BERLIN (Reuters) - Germany will next year end its reconnaissance and air-to-air refueling missions that are part of U.S.-led operations against Islamic State in Iraq and Syria, the government decided on Tuesday, a document seen by Reuters showed.
Germany, whose Nazi past makes military action a sensitive issue, has mainly carried out limited engagements abroad since World War Two, focusing on training, surveillance, medical rescue and peacekeeping, although it participated in the 1999 air offensive on what was then Yugoslavia.
Germany’s air force will end the flights by Oct. 31, 2019, the document showed, without giving a reason for the decision.
Parts of the center-left Social Democrats (SPD), who are junior partners in Chancellor Angela Merkel’s coalition, have raised scepticism toward the flights.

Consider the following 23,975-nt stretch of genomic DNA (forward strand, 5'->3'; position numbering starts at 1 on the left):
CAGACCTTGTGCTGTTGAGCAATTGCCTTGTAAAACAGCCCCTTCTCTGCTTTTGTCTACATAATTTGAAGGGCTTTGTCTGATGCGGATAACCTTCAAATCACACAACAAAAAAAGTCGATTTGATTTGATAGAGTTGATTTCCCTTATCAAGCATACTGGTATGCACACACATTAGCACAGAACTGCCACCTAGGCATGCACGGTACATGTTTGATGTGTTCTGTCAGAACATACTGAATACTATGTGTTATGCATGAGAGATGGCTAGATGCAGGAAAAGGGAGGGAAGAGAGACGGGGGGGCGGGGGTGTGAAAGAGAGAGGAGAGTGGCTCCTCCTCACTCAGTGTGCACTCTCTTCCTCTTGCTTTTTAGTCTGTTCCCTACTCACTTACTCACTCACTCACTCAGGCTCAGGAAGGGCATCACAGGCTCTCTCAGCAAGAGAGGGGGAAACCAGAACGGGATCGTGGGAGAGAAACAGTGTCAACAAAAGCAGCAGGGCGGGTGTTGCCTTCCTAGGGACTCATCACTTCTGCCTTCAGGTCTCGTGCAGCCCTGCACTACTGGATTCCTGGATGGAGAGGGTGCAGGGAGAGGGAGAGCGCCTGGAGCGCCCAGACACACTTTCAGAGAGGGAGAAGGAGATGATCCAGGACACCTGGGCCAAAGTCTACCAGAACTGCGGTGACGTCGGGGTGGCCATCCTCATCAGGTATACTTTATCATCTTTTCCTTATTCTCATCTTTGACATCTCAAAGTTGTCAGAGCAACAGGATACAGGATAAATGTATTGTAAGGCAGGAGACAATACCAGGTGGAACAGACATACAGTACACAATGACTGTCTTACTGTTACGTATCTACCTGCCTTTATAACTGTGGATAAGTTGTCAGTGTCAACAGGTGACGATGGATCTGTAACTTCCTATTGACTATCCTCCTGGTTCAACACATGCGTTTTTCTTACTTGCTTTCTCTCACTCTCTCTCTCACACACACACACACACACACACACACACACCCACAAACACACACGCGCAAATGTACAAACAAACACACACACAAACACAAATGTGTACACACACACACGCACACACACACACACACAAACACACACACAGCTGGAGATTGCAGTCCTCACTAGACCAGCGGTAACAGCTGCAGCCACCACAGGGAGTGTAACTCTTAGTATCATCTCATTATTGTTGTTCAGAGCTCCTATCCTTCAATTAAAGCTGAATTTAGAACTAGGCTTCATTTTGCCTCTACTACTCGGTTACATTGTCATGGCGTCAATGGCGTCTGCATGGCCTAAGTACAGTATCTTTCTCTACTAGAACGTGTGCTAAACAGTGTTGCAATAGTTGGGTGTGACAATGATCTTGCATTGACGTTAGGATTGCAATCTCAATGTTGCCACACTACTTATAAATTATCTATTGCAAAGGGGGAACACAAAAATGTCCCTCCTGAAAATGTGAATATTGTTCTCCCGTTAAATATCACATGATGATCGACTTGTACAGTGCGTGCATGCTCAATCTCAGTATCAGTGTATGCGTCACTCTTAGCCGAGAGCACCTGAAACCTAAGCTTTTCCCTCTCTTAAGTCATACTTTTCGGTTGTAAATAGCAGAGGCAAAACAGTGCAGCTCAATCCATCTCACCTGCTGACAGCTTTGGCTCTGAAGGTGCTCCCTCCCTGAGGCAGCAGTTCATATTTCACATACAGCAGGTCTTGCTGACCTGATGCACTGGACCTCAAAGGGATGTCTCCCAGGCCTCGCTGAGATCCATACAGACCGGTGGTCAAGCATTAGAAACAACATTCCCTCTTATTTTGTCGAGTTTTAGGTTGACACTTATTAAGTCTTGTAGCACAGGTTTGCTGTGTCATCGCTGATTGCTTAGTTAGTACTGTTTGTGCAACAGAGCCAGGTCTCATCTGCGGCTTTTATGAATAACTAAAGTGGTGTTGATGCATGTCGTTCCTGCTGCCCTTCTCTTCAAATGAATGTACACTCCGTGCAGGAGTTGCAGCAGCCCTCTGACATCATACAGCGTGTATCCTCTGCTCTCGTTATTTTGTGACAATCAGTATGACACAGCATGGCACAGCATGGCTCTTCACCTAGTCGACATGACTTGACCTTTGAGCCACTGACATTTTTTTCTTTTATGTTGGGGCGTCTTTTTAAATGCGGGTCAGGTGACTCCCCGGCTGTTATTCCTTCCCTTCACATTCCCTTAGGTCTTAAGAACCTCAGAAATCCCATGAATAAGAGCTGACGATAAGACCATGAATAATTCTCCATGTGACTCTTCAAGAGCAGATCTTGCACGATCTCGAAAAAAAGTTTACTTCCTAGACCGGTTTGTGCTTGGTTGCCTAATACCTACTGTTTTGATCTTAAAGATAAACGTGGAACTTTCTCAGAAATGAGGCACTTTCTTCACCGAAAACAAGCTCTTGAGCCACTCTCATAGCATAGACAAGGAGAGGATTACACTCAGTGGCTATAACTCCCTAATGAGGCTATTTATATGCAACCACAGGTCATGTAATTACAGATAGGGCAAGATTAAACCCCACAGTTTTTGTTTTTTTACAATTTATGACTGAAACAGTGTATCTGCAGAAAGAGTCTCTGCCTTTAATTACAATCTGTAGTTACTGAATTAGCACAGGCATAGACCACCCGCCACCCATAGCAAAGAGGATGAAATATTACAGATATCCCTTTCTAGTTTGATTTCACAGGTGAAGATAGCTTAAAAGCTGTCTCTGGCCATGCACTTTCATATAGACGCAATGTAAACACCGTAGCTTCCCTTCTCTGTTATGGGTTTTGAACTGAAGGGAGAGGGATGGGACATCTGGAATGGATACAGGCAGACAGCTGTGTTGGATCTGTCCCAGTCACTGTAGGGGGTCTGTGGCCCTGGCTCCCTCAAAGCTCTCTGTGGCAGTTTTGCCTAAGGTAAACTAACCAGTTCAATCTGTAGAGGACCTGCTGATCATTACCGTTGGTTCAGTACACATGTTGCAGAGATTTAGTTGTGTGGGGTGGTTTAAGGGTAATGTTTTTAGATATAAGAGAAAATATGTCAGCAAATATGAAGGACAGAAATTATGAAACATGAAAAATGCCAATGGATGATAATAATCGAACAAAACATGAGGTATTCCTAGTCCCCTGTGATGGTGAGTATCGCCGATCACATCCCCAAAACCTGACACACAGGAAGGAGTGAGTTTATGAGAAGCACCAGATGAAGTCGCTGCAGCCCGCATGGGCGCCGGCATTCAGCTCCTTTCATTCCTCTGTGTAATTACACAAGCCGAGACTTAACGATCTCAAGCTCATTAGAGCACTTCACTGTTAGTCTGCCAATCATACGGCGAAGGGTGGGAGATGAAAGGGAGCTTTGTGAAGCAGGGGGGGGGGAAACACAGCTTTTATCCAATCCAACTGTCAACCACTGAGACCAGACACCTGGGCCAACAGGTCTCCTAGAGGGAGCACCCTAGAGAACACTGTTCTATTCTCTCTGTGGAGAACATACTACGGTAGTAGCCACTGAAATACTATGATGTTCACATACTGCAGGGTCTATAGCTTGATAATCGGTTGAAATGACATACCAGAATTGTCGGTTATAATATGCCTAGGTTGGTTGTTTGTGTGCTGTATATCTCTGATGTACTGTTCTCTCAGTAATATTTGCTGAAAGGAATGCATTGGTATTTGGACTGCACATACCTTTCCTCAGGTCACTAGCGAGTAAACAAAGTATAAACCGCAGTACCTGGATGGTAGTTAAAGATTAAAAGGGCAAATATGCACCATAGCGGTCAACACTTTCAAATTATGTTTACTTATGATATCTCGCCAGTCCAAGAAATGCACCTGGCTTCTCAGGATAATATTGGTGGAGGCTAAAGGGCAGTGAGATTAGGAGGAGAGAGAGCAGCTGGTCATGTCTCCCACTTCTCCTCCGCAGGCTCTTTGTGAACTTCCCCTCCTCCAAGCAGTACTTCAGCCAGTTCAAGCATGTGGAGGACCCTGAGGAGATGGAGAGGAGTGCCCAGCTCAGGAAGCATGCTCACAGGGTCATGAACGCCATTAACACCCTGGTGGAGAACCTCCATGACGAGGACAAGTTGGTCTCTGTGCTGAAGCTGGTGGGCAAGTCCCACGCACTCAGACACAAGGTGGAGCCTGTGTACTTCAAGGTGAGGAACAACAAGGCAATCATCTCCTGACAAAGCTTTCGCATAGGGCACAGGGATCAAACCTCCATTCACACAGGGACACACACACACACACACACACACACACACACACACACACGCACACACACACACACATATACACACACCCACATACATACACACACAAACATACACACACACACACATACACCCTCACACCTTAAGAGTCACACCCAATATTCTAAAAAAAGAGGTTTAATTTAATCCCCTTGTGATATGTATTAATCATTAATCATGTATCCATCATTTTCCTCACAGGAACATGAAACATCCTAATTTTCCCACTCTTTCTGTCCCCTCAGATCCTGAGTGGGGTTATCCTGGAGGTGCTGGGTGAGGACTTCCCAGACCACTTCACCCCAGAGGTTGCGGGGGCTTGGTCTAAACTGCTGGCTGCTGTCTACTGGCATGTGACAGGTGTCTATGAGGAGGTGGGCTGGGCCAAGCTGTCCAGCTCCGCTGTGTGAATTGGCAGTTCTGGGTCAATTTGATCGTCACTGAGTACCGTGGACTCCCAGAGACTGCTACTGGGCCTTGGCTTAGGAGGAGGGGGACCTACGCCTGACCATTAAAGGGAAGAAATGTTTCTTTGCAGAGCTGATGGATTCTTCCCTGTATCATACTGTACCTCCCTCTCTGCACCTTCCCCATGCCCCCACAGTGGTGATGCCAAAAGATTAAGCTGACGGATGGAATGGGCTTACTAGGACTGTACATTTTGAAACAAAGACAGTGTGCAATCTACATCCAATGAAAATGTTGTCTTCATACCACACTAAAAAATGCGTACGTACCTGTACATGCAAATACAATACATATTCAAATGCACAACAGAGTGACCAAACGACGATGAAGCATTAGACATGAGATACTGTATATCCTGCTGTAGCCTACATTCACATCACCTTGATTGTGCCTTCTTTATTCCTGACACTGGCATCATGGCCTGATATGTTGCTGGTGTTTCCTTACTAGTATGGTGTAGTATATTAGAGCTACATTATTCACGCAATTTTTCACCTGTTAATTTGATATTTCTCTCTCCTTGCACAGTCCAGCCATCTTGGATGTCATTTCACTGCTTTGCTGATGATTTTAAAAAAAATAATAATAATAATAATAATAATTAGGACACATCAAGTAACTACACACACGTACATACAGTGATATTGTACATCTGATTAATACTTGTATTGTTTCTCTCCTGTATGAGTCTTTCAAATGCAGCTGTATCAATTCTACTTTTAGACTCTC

The German cabinet set no end date for a mission by German troops to train Iraqi military personnel, but it is due to be reviewed by April 30, the document showed.
The lower house of parliament, the Bundestag, will have the final say on the continued deployment of up to 800 German troops in the region.
The German aircraft taking part in the reconnaissance and refueling missions are currently stationed at Azraq air base in Jordan.
German Defence Minister Ursula von der Leyen said last month during a visit there that she could not rule out a longer-term deployment of her country’s forces in the Middle East, amid a broader debate about a role for Germany in possible military action Syria.
Reporting by Sabine Siebold; writing by Thomas Seythal; editing by Riham Alkousaa and Ed Osmond
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